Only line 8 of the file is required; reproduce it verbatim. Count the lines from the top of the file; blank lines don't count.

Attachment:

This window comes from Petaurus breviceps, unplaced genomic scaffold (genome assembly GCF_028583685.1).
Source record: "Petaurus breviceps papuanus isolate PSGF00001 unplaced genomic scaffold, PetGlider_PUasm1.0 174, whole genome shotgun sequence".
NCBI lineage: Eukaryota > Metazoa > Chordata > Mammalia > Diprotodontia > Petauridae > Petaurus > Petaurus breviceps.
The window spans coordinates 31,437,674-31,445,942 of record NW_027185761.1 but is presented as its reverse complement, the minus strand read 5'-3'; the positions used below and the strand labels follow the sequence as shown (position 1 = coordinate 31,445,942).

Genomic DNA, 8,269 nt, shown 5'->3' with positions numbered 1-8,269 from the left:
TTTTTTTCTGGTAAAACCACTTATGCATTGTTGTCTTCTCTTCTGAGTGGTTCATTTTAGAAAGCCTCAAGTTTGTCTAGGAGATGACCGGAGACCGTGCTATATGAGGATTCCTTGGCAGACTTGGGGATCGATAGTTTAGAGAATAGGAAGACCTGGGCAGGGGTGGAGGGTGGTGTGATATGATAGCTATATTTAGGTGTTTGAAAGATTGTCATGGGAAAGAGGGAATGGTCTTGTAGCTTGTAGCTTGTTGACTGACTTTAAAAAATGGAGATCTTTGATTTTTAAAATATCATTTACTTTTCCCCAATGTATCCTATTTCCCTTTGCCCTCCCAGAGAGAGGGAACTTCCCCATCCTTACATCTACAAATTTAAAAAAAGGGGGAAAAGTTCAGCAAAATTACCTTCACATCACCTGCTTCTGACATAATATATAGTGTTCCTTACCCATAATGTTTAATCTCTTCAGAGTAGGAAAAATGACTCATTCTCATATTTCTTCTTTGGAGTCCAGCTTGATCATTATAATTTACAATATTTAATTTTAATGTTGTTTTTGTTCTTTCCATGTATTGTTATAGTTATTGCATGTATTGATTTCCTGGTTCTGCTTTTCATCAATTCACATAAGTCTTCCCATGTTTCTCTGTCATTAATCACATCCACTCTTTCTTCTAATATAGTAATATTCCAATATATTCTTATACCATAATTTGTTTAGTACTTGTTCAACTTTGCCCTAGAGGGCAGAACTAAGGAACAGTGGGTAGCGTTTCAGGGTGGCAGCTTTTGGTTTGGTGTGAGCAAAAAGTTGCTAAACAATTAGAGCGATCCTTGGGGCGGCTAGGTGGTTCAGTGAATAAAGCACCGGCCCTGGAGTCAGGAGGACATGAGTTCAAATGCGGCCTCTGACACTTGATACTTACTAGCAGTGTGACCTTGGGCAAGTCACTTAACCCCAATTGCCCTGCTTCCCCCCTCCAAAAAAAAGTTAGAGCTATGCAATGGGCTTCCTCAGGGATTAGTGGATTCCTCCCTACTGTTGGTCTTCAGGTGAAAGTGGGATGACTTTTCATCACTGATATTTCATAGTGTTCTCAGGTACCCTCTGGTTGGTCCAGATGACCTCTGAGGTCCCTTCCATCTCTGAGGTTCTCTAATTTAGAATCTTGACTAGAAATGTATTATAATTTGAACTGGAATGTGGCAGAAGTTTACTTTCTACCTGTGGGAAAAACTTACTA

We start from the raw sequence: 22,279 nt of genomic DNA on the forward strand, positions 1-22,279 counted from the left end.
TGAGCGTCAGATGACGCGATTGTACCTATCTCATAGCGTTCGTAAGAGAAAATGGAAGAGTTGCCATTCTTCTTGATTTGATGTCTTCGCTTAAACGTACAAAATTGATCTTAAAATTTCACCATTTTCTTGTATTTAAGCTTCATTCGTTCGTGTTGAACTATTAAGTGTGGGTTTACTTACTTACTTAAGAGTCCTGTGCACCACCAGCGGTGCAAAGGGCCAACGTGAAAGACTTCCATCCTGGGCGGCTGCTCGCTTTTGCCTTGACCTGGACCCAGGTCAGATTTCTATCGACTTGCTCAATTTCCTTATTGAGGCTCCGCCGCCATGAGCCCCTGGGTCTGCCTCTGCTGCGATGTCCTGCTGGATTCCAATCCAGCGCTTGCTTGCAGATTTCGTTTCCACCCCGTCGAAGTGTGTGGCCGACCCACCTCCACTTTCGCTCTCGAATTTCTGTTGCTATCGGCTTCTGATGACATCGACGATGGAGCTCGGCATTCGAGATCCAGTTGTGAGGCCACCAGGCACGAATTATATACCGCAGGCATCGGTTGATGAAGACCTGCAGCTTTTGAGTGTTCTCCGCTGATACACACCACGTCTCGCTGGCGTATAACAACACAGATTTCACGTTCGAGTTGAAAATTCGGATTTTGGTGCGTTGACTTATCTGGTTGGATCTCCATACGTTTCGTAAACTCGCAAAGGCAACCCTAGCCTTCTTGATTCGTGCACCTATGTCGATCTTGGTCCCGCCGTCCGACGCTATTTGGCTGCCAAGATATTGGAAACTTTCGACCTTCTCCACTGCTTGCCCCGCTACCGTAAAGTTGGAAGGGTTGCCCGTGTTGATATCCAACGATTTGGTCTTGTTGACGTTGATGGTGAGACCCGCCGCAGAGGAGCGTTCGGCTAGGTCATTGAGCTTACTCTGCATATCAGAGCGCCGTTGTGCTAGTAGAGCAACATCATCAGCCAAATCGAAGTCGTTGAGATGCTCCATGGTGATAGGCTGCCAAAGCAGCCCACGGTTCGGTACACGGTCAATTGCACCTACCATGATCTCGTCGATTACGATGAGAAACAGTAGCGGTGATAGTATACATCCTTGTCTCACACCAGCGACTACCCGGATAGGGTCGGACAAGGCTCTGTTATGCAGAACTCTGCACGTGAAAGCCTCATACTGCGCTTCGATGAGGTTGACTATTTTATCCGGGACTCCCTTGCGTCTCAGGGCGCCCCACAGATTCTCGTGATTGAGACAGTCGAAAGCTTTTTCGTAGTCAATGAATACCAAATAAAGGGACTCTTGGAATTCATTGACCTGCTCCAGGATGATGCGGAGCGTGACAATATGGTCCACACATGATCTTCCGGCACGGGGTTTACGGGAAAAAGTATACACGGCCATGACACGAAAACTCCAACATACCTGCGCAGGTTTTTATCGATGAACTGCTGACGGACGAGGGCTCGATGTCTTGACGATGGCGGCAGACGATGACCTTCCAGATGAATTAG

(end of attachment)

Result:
TGAGCGTCAGATGACGCGATTGTACCTATCTCATAGCGTTCGTAAGAGAAAATGGAAGAGTTGCCATTCTTCTTGATTTGATGTCTTCGCTTAAACGTACAAAATTGATCTTAAAATTTCACCATTTTCTTGTATTTAAGCTTCATTCGTTCGTGTTGAACTATTAAGTGTGGGTTTACTTACTTACTTAAGAGTCCTGTGCACCACCAGCGGTGCAAAGGGCCAACGTGAAAGACTTCCATCCTGGGCGGCTGCTCGCTTTTGCCTTGACCTGGACCCAGGTCAGATTTCTATCGACTTGCTCAATTTCCTTATTGAGGCTCCGCCGCCATGAGCCCCTGGGTCTGCCTCTGCTGCGATGTCCTGCTGGATTCCAATCCAGCGCTTGCTTGCAGATTTCGTTTCCACCCCGTCGAAGTGTGTGGCCGACCCACCTCCACTTTCGCTCTCGAATTTCTGTTGCTATCGGCTTCTGATGACATCGACGATGGAGCTCGGCATTCGAGATCCAGTTGTGAGGCCACCAGGCACGAATTATATACCGCAGGCATCGGTTGATGAAGACCTGCAGCTTTTGAGTGTTCTCCGCTGATACACACCACGTCTCGCTGGCGTATAACAACACAGATTTCACGTTCGAGTTGAAAATTCGGATTTTGGTGCGTTGACTTATCTGGTTGGATCTCCATACGTTTCGTAAACTCGCAAAGGCAACCCTAGCCTTCTTGATTCGTGCACCTATGTCGATCTTGGTCCCGCCGTCCGACGCTATTTGGCTGCCAAGATATTGGAAACTTTCGACCTTCTCCACTGCTTGCCCCGCTACCGTAAAGTTGGAAGGGTTGCCCGTGTTGATATCCAACGATTTGGTCTTGTTGACGTTGATGGTGAGACCCGCCGCAGAGGAGCGTTCGGCTAGGTCATTGAGCTTACTCTGCATATCAGAGCGCCGTTGTGCTAGTAGAGCAACATCATCAGCCAAATCGAAGTCGTTGAGATGCTCCATGGTGATAGGCTGCCAAAGCAGCCCACGGTTCGGTACACGGTCAATTGCACCTACCATGATCTCGTCGATTACGATGAGAAACAGTAGCGGTGATAGTATACATCCTTGTCTCACACCAGCGACTACCCGGATAGGGTCGGACAAGGCTCTGTTATGCAGAACTCTGCACGTGAAAGCCTCATACTGCGCTTCGATGAGGTTGACTATTTTATCCGGGACTCCCTTGCGTCTCAGGGCGCCCCACAGATTCTCGTGATTGAGACAGTCGAAAGCTTTTTCGTAGTCAATGAATACCAAATAAAGGGACTCTTGGAATTCATTGACCTGCTCCAGGATGATGCGGAGCGTGACAATATGGTCCACACATGATCTTCCGGCACGGGGTTTACGGGAAAAAGTATACACGGCCATGACACGAAAACTCCAACATACCTGCGCAGGTTTTTATCGATGAACTGCTGACGGACGAGGGCTCGATGTCTTGACGATGGCGGCAGACGATGACCTTCCAGATGAATTAG